I am working on a research project aimed at classifying babies' cries based on their needs. However, I have encountered difficulties in obtaining a suitable cry dataset.

The only dataset I was able to access was the donate-a-cry-corpus-features-dataset, which consists of only 457 samples. Unfortunately, this limited dataset has posed challenges for my model. Specifically, over 300 samples are labeled as "hungry," resulting in a biased prediction towards this class.

How to overcome this issue and acquire a more diverse cry dataset that covers a broader range of needs?

  • $\begingroup$ Requests for datasets are often better at OpenData.se. Better to focus here on what to do with the current dataset. $\endgroup$
    – Ben Reiniger
    Aug 8 at 2:17

1 Answer 1


1. Data Augmentation: You can create new training images from the existing ones by slightly changing them (Vertical shift, Horizontal shift, Vertical flip, Horizontal flip, Rotation, Brightness adjustment, etc.) You can check out this paper.

2. Create your own dataset: You can create your own dataset by scraping the images from internet and labelling them. But in your case, the dataset can be noisy as the search results can be similar for different classes. Also, I am not sure if it would be reliable since the images used in articles related to a particular class will not necessarily contain picture of the same class. (For e.g., an author writing an article about illness in babies would not be concerned about whether the picture is specifically of an ill baby; any picture of a crying baby would suffice). But if you want to try, this tutorial can prove to be helpful.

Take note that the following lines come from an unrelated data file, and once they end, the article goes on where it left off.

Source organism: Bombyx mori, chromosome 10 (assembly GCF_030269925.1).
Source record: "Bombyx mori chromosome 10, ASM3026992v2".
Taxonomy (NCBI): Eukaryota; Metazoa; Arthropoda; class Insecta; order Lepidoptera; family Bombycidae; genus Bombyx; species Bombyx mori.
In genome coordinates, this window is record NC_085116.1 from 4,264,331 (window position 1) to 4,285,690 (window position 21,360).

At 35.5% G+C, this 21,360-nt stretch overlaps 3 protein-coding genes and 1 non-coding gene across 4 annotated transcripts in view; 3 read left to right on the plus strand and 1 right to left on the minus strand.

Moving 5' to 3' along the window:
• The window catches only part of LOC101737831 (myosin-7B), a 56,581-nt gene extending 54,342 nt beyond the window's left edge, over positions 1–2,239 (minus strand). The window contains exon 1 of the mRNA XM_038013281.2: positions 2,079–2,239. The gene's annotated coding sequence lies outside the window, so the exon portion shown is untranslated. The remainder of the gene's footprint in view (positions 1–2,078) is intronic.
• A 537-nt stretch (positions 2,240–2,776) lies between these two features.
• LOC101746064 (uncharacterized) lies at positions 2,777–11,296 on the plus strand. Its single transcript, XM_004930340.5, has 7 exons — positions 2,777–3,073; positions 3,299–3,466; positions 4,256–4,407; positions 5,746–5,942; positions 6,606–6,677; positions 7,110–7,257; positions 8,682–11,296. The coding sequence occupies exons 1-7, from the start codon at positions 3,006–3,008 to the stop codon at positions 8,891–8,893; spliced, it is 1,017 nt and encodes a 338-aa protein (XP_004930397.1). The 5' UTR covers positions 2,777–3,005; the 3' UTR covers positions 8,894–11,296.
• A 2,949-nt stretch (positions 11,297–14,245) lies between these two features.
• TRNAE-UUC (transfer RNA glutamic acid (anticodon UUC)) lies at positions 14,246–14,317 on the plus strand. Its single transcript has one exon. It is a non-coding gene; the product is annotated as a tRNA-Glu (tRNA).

To tackle the class imbalance problem, you can also try:
1. Class weighing: To reduce the bias associated with class imbalance, you can increase the weight of examples associated with minority class.
2. Hierarchical classification: This involves training multiple models, each on a different level of the hierarchy. For example, if you have 3 classes, the highest level of the hierarchy could be "ill," followed by "hunger," and then "alone." Each model is trained on the data at that level, with the results then being combined to form the overall prediction.

References: [1]: https://www.picsellia.com/post/improve-imbalanced-datasets-in-computer-vision

  • $\begingroup$ Thank you @shi.inu I will check them out. $\endgroup$ Jul 17 at 16:03
  • $\begingroup$ I think the dataset in question is audio of cries, not images. $\endgroup$
    – Ben Reiniger
    Aug 8 at 2:18

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